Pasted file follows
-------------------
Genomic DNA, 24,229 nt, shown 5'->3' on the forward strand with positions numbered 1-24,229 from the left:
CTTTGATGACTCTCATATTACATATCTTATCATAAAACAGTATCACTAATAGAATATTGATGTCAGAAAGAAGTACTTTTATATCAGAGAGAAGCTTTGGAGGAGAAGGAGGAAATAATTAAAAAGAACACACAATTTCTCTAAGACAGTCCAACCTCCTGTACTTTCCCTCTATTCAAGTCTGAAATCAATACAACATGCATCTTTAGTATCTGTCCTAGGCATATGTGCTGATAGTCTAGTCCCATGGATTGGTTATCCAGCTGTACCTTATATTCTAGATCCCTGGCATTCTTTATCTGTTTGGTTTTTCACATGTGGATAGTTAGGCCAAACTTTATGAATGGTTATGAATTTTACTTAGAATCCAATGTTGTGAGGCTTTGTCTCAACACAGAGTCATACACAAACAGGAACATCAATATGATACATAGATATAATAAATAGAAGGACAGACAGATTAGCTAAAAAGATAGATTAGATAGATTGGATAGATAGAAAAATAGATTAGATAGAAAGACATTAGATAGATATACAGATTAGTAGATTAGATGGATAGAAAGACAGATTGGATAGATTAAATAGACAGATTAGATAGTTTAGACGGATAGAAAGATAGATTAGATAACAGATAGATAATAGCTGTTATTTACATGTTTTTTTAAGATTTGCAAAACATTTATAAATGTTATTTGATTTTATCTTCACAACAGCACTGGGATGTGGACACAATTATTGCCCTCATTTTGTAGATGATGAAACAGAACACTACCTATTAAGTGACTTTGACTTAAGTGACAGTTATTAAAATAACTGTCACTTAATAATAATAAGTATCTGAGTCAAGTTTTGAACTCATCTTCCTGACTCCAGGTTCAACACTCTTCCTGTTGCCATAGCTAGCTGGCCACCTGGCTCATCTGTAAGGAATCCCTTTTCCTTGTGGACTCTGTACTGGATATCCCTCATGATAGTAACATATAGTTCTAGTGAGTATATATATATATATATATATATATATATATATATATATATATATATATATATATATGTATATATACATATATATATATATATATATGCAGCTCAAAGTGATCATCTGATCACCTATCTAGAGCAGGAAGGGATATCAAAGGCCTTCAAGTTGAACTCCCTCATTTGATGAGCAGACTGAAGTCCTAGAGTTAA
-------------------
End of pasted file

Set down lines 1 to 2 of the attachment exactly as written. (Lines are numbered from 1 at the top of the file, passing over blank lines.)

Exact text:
Genomic DNA, 24,229 nt, shown 5'->3' on the forward strand with positions numbered 1-24,229 from the left:
CTTTGATGACTCTCATATTACATATCTTATCATAAAACAGTATCACTAATAGAATATTGATGTCAGAAAGAAGTACTTTTATATCAGAGAGAAGCTTTGGAGGAGAAGGAGGAAATAATTAAAAAGAACACACAATTTCTCTAAGACAGTCCAACCTCCTGTACTTTCCCTCTATTCAAGTCTGAAATCAATACAACATGCATCTTTAGTATCTGTCCTAGGCATATGTGCTGATAGTCTAGTCCCATGGATTGGTTATCCAGCTGTACCTTATATTCTAGATCCCTGGCATTCTTTATCTGTTTGGTTTTTCACATGTGGATAGTTAGGCCAAACTTTATGAATGGTTATGAATTTTACTTAGAATCCAATGTTGTGAGGCTTTGTCTCAACACAGAGTCATACACAAACAGGAACATCAATATGATACATAGATATAATAAATAGAAGGACAGACAGATTAGCTAAAAAGATAGATTAGATAGATTGGATAGATAGAAAAATAGATTAGATAGAAAGACATTAGATAGATATACAGATTAGTAGATTAGATGGATAGAAAGACAGATTGGATAGATTAAATAGACAGATTAGATAGTTTAGACGGATAGAAAGATAGATTAGATAACAGATAGATAATAGCTGTTATTTACATGTTTTTTTAAGATTTGCAAAACATTTATAAATGTTATTTGATTTTATCTTCACAACAGCACTGGGATGTGGACACAATTATTGCCCTCATTTTGTAGATGATGAAACAGAACACTACCTATTAAGTGACTTTGACTTAAGTGACAGTTATTAAAATAACTGTCACTTAATAATAATAAGTATCTGAGTCAAGTTTTGAACTCATCTTCCTGACTCCAGGTTCAACACTCTTCCTGTTGCCATAGCTAGCTGGCCACCTGGCTCATCTGTAAGGAATCCCTTTTCCTTGTGGACTCTGTACTGGATATCCCTCATGATAGTAACATATAGTTCTAGTGAGTATATATATATATATATATATATATATATATATATATATATATATATATATATATATGTATATATACATATATATATATATATATATGCAGCTCAAAGTGATCATCTGATCACCTATCTAGAGCAGGAAGGGATATCAAAGGCCTTCAAGTTGAACTCCCTCATTTGATGAGCAGACTGAAGTCCTAGAGTTAA